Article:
Friday, August 15, 2008

caregiving: back to school with autism

U.S. Department of Education found that an autistic student costs an average of $19,000 a year, or triple the cost for a typical child. Where districts offer one-on-one programs and more, spending can exceed $75,000.


Do not make the mistake of thinking this does not affect everyone. School systems are tied to property tax in the US.


“The federal Individuals with Disabilities Education Act guarantees "free appropriate" public education from age 3 through high school or age 21, whichever comes first, to all disabled students. But the government has never fully funded the act.”


Nationwide Autism affects 1 in 150 children. In some states such as New Jersey that rate is 1 in 95.


20,000 students diagnosed in 1993 are in their later years of extended high school. 6X that many are now in elementary school and increasing percentages enter every year.


From “edutopia” the George Lucas Educational Foundation:


Overcoming Autism: Public Schools Deal with a Growing Problem

As the number of special-needs students soars, public schools grapple with ways to offer high-quality education without going broke.


(from comment section)


“I realize that my comments and my feelings are politically incorrect. I feel really angry about this. Why doesn't my bright creative typical child get $19K worth of resources every year? She's probably more than likely going to make a bigger impact on the future than a child with severe autism. Why can't resources be spread evenly amongst all kids? You get the best you can for your particular situation with the per capita amount for all kids in your district? Why is a child with disabilities entitled to more of my hard earned tax dollars than my own typical child???”

Sandra from Phoenix


Who amongst us can answer Sandra any better than we can answer a parent of “a child who by choice spent his time blocking out the world and spinning under his crib … without the education he received he would require more total care than he will in the future … and THAT will affect everyone as well.”


Life may be like a box of chocolates but education is not as simple as a box of crayons.


Caregivingly Yours, J Patrick Leer 




(also available in Blogger edition, Caregiver Blog: "Caregivingly Yours")


  1. Very well said, and very well sad.  Those figures haven't changed much from the early to mid 1980's when I was training, working, and learning in the field of autism.  The only difference I see is that back then it was easier to drop your child/young adult afflicted with this private pain off at a State run group home.  At least we now address the problems (some do anyway) by owning the responsibility and care, and doing as much as we can at home before we lean on the State to fix it.  Thanks for your insight, and God bless the work you do in your very own home!  N.

  2. I can see both sides of this; having a child with autism, I know for sure the school districts where she went to school did not spend $19,000 a year on educating her; she was pretty much mainstreamed and for her 4 years of high school, they took her to and from school on the bus, that's about it. She had special services off and on but not consistently. However, she was a late diagnosis of autism, at 15 years old, so who knows what would have been if she was diagnosed earlier (like if someone had listened to me and my concerns), and who knows what would have been spent. But you are right; the long-term effects of not getting autistic children the help they need early will cost a lot too. interesting points to consider and ponder this Friday morning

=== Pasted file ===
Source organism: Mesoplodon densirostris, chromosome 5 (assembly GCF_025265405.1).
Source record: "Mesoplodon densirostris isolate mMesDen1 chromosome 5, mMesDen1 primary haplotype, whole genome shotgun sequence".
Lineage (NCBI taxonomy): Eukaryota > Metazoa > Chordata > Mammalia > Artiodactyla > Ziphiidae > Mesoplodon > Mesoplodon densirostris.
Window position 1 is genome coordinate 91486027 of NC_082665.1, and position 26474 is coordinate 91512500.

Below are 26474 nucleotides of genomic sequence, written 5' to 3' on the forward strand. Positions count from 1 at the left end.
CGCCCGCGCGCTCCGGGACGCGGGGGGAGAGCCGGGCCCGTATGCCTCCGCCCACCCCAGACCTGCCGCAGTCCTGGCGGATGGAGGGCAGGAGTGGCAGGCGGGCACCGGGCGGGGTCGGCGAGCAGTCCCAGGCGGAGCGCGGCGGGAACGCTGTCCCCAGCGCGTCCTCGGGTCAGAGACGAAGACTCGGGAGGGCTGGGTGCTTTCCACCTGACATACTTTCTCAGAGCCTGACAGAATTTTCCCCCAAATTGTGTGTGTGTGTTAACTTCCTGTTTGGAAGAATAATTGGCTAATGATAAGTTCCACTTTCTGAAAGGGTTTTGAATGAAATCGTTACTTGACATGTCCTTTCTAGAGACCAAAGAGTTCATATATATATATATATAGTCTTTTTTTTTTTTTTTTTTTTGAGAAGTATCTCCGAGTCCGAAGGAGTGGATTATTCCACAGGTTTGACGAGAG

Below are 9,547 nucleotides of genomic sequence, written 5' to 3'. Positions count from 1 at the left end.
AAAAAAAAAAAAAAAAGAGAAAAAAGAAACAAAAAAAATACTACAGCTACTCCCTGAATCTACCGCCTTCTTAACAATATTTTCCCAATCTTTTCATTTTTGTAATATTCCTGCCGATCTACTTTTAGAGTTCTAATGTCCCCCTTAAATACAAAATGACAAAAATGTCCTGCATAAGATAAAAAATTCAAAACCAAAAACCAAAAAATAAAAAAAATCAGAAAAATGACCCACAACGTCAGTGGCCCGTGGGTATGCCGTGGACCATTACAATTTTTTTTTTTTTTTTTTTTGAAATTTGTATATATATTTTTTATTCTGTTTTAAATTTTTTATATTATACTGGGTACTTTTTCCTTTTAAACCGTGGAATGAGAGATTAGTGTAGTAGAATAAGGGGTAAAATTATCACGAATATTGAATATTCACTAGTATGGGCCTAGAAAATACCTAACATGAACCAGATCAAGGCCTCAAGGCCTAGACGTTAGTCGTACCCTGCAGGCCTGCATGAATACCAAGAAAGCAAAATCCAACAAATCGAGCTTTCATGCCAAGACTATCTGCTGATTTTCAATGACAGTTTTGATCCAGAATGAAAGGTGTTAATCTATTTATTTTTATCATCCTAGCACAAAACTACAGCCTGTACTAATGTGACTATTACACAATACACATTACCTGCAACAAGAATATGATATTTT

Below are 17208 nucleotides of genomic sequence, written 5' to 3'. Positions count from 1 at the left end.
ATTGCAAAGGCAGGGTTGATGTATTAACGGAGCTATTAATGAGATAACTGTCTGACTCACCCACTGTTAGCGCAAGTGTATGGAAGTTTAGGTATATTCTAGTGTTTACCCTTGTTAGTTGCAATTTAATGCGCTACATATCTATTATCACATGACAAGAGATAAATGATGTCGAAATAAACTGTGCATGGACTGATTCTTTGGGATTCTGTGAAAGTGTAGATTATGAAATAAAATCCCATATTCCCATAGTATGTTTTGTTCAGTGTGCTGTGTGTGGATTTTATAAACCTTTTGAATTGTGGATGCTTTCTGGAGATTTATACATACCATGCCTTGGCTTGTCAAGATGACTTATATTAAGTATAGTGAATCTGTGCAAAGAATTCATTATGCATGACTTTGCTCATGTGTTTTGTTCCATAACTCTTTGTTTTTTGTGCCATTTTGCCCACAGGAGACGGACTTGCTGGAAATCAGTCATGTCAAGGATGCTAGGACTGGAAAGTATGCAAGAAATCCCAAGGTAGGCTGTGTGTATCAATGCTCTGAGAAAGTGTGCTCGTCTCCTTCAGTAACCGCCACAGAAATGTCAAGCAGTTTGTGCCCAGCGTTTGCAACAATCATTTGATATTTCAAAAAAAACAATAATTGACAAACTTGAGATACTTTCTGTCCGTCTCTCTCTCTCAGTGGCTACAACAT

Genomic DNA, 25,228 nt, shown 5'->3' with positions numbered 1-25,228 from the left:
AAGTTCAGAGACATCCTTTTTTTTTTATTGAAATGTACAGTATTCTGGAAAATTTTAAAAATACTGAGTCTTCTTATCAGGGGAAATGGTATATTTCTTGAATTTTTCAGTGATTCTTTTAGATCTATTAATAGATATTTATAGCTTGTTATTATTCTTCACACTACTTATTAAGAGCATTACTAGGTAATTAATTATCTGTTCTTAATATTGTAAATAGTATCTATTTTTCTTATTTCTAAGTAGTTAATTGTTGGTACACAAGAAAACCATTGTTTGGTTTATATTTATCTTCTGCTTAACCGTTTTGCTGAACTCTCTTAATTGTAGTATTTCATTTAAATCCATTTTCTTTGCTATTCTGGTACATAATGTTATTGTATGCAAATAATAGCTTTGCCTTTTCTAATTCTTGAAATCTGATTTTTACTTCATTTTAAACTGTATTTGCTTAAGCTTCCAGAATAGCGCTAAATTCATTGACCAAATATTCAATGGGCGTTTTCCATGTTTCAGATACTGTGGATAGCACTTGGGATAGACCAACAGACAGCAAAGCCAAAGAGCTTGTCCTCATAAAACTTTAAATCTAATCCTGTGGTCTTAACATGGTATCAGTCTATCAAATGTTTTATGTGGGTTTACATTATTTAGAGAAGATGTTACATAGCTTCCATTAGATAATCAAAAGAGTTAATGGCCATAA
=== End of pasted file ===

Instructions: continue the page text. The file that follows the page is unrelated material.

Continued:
hope you are doing well, Patrick


  3. ((((((((((((((HUGSTOYOU)))))))))))))))))))You make a good point.Have a nice weekend.

  4. I went to an autism workshop this summer and we discussed the New Jersey rates. Funny thing is, Alabama State Dept of Ed. would not release their records on the numbers of children with autism to the people that performed the study. I'm sure there were a few other states that followed suite. I'm sure they must have used other information, but I just wonder how accurate the 1/150 and 1/95 numbers are.

    Even so, the numbers are on the increase and increasing within all our schools. My numbers rose this year, along with the severity.


  5. ...Having been in the classroom for 40 years I know  that autistic children need to be diagnosed early and some program planned but this doesn't always happen.   I have been in the County classes where the more severe cases were handled and I was always saddened at the needs and the lack of bodies to help.  The teachers wrote the programs and could not always carry out the plans because of the heavy load of students.
    That 19k is spread over so many things...buildings, equipment, personel, specialisit, till when the spoon gets to the child almost nothing is left.  I always groaned when they said they had a 1 to 1 ratio with the children...........sure when you list everyone  practically to the custodian.. it might be 1 to 1, but the child in the classroom was almost always I to somewhere closer to 6.  Not enough to teach!


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